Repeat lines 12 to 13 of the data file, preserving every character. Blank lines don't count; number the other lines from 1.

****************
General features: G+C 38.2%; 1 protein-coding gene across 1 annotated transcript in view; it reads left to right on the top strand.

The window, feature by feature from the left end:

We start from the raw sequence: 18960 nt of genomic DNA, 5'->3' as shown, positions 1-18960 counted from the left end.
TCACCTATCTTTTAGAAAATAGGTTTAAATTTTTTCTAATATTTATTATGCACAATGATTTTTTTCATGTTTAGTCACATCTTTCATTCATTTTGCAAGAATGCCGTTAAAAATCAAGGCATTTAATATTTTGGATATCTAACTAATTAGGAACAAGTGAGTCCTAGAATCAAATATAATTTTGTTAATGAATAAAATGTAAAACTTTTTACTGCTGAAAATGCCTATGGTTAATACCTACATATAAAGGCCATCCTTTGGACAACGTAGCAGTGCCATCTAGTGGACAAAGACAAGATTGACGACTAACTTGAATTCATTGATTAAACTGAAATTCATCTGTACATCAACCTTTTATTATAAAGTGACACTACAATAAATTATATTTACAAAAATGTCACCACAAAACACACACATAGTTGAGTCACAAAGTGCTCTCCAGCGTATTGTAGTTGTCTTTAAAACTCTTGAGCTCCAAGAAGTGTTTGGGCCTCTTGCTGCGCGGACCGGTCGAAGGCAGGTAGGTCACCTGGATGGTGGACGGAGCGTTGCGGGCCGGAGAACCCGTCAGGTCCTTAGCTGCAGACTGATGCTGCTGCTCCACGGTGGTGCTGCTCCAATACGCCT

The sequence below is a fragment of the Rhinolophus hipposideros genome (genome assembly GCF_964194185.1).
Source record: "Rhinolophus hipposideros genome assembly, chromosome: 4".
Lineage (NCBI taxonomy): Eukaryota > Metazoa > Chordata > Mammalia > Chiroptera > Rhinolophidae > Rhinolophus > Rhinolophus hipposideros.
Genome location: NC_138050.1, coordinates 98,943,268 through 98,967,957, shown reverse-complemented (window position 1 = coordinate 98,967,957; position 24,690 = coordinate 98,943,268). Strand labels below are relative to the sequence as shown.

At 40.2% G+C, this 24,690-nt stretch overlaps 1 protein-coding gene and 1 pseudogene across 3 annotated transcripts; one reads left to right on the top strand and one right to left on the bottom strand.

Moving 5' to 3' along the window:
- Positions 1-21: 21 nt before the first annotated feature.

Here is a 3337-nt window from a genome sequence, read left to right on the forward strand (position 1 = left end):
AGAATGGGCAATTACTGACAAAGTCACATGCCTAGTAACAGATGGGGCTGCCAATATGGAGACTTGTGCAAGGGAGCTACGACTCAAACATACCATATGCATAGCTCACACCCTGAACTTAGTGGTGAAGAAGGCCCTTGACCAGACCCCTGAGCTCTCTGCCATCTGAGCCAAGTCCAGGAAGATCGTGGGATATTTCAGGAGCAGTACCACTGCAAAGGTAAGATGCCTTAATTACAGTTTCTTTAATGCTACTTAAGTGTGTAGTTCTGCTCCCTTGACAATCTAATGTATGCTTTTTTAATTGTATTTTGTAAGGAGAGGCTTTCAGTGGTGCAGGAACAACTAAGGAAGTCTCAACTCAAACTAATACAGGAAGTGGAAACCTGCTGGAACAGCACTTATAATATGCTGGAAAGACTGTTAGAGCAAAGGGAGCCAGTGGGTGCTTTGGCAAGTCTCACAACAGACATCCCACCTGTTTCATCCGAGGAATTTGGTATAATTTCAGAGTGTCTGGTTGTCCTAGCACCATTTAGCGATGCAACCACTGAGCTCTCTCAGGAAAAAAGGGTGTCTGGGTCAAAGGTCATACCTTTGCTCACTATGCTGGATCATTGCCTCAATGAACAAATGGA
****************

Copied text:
Here is a 3337-nt window from a genome sequence, read left to right on the forward strand (position 1 = left end):
AGAATGGGCAATTACTGACAAAGTCACATGCCTAGTAACAGATGGGGCTGCCAATATGGAGACTTGTGCAAGGGAGCTACGACTCAAACATACCATATGCATAGCTCACACCCTGAACTTAGTGGTGAAGAAGGCCCTTGACCAGACCCCTGAGCTCTCTGCCATCTGAGCCAAGTCCAGGAAGATCGTGGGATATTTCAGGAGCAGTACCACTGCAAAGGTAAGATGCCTTAATTACAGTTTCTTTAATGCTACTTAAGTGTGTAGTTCTGCTCCCTTGACAATCTAATGTATGCTTTTTTAATTGTATTTTGTAAGGAGAGGCTTTCAGTGGTGCAGGAACAACTAAGGAAGTCTCAACTCAAACTAATACAGGAAGTGGAAACCTGCTGGAACAGCACTTATAATATGCTGGAAAGACTGTTAGAGCAAAGGGAGCCAGTGGGTGCTTTGGCAAGTCTCACAACAGACATCCCACCTGTTTCATCCGAGGAATTTGGTATAATTTCAGAGTGTCTGGTTGTCCTAGCACCATTTAGCGATGCAACCACTGAGCTCTCTCAGGAAAAAAGGGTGTCTGGGTCAAAGGTCATACCTTTGCTCACTATGCTGGATCATTGCCTCAATGAACAAATGGA